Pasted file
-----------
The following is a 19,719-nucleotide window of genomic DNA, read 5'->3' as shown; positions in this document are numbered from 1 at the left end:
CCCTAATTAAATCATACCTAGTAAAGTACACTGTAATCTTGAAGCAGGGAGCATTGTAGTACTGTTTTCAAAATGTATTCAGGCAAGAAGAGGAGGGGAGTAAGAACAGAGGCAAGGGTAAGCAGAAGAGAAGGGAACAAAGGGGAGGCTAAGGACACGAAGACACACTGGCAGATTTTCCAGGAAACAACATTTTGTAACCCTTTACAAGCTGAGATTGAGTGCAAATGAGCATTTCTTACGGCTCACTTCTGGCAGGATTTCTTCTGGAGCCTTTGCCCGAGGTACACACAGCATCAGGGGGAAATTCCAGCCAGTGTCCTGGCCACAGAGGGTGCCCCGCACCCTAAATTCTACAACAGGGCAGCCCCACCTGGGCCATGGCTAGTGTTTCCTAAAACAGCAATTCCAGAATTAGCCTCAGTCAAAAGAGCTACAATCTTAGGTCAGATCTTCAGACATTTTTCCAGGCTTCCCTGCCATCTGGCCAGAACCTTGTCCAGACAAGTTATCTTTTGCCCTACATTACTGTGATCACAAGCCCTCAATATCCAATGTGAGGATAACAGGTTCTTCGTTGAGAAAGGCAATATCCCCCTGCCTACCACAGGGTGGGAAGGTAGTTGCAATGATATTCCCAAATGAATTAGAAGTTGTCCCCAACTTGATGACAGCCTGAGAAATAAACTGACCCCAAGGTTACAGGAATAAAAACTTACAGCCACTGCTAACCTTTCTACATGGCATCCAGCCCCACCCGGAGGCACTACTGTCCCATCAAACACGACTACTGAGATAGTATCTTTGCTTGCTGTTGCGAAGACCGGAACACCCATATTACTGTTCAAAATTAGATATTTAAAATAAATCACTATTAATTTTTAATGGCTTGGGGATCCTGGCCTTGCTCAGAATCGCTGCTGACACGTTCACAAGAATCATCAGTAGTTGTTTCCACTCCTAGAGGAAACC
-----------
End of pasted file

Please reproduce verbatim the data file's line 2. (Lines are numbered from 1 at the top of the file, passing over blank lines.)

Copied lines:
CCCTAATTAAATCATACCTAGTAAAGTACACTGTAATCTTGAAGCAGGGAGCATTGTAGTACTGTTTTCAAAATGTATTCAGGCAAGAAGAGGAGGGGAGTAAGAACAGAGGCAAGGGTAAGCAGAAGAGAAGGGAACAAAGGGGAGGCTAAGGACACGAAGACACACTGGCAGATTTTCCAGGAAACAACATTTTGTAACCCTTTACAAGCTGAGATTGAGTGCAAATGAGCATTTCTTACGGCTCACTTCTGGCAGGATTTCTTCTGGAGCCTTTGCCCGAGGTACACACAGCATCAGGGGGAAATTCCAGCCAGTGTCCTGGCCACAGAGGGTGCCCCGCACCCTAAATTCTACAACAGGGCAGCCCCACCTGGGCCATGGCTAGTGTTTCCTAAAACAGCAATTCCAGAATTAGCCTCAGTCAAAAGAGCTACAATCTTAGGTCAGATCTTCAGACATTTTTCCAGGCTTCCCTGCCATCTGGCCAGAACCTTGTCCAGACAAGTTATCTTTTGCCCTACATTACTGTGATCACAAGCCCTCAATATCCAATGTGAGGATAACAGGTTCTTCGTTGAGAAAGGCAATATCCCCCTGCCTACCACAGGGTGGGAAGGTAGTTGCAATGATATTCCCAAATGAATTAGAAGTTGTCCCCAACTTGATGACAGCCTGAGAAATAAACTGACCCCAAGGTTACAGGAATAAAAACTTACAGCCACTGCTAACCTTTCTACATGGCATCCAGCCCCACCCGGAGGCACTACTGTCCCATCAAACACGACTACTGAGATAGTATCTTTGCTTGCTGTTGCGAAGACCGGAACACCCATATTACTGTTCAAAATTAGATATTTAAAATAAATCACTATTAATTTTTAATGGCTTGGGGATCCTGGCCTTGCTCAGAATCGCTGCTGACACGTTCACAAGAATCATCAGTAGTTGTTTCCACTCCTAGAGGAAACC